Why is PCL3 and Cl2 produced in equal amounts?

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Mad Man
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charco
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(Original post by Mad Man)
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Look at the balanced equation:

PCl5 ==> PCl3 + Cl2
for every PCl3 formed there must also be one Cl2 formed


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Mad Man
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(Original post by charco)
Look at the balanced equation:

PCl5 ==> PCl3 + Cl2
for every PCl3 formed there must also be one Cl2 formed


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So in terms of moles they are the same in terms of products and reactants so should PCl5 be the same as the others?
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charco
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(Original post by Mad Man)
So in terms of moles they are the same in terms of products and reactants so should PCl5 be the same as the others?
No, because PCl5 has to break down to give the others.

If x mol of PCl5 breakdown then x mol of the other two will be formed, but the mol of PCl5 must be (original mol - x)

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Mad Man
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(Original post by charco)
No, because PCl5 has to break down to give the others.

If x mol of PCl5 breakdown then x mol of the other two will be formed, but the mol of PCl5 must be (original mol - x)

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So do you mean AB --> A + B?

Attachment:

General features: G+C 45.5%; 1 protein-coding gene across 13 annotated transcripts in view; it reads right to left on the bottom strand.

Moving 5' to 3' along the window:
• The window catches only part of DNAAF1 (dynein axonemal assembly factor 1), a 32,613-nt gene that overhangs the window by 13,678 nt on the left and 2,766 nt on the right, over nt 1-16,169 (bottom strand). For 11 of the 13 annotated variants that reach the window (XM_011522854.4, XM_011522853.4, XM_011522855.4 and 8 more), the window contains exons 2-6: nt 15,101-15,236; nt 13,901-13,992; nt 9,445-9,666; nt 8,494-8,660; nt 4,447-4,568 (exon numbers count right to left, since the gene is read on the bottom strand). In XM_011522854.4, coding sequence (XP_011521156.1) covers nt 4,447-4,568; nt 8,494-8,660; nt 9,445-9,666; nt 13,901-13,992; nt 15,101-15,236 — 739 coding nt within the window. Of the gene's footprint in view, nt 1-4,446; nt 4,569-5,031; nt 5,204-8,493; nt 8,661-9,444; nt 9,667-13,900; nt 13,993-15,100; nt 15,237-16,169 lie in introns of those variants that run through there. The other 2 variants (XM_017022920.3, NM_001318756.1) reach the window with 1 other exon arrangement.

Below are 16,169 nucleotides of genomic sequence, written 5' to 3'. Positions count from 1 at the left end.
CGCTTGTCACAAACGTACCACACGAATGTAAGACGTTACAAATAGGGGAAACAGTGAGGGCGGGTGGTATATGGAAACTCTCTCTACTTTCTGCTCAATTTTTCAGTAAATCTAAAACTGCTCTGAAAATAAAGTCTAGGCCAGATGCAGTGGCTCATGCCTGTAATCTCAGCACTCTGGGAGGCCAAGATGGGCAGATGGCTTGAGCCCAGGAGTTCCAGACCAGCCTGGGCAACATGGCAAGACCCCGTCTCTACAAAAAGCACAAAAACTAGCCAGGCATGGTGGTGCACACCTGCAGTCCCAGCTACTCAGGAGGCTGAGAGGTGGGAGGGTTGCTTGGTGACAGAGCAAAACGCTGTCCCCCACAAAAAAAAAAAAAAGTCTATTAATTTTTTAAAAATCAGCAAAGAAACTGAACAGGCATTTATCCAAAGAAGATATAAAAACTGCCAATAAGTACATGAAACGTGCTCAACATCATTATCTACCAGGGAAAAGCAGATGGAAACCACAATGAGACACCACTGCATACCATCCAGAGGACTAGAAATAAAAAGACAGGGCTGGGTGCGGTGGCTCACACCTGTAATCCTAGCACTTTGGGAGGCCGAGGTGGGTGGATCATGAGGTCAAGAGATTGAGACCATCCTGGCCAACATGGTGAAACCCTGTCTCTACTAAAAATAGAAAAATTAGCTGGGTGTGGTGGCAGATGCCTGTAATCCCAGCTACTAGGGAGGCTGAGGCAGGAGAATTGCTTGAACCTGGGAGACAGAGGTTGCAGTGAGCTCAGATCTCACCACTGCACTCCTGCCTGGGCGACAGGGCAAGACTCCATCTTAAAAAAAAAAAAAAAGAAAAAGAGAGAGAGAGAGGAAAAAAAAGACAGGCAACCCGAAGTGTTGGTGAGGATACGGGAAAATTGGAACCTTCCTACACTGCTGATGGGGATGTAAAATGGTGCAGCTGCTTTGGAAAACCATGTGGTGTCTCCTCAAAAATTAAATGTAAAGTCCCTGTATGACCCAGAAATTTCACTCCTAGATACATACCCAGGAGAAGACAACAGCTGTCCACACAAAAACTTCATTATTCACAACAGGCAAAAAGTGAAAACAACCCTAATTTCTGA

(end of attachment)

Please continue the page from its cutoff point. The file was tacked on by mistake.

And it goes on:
So the partial pressures must sum to give AB?
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Mad Man
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(Original post by charco)
No, because PCl5 has to break down to give the others.

If x mol of PCl5 breakdown then x mol of the other two will be formed, but the mol of PCl5 must be (original mol - x)

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Can you give an example?
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charco
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(Original post by Mad Man)
So do you mean AB --> A + B?
So the partial pressures must sum to give AB?
I never mentioned partial pressures ...

In terms of moles.

If the initial mol of PCl5 is n
and the mol of PCl5 decomposed is x

Then the final mol of each component:

PCl5 = (n-x)
PCl3 = x
Cl2 = x

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Mad Man
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(Original post by charco)
I never mentioned partial pressures ...

In terms of moles.

If the initial mol of PCl5 is n
and the mol of PCl5 decomposed is x

Then the final mol of each component:

PCl5 = (n-x)
PCl3 = x
Cl2 = x

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Perfect. I get it now
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charco
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(Original post by Mad Man)
Perfect. I get it now



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Mad Man
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(Original post by charco)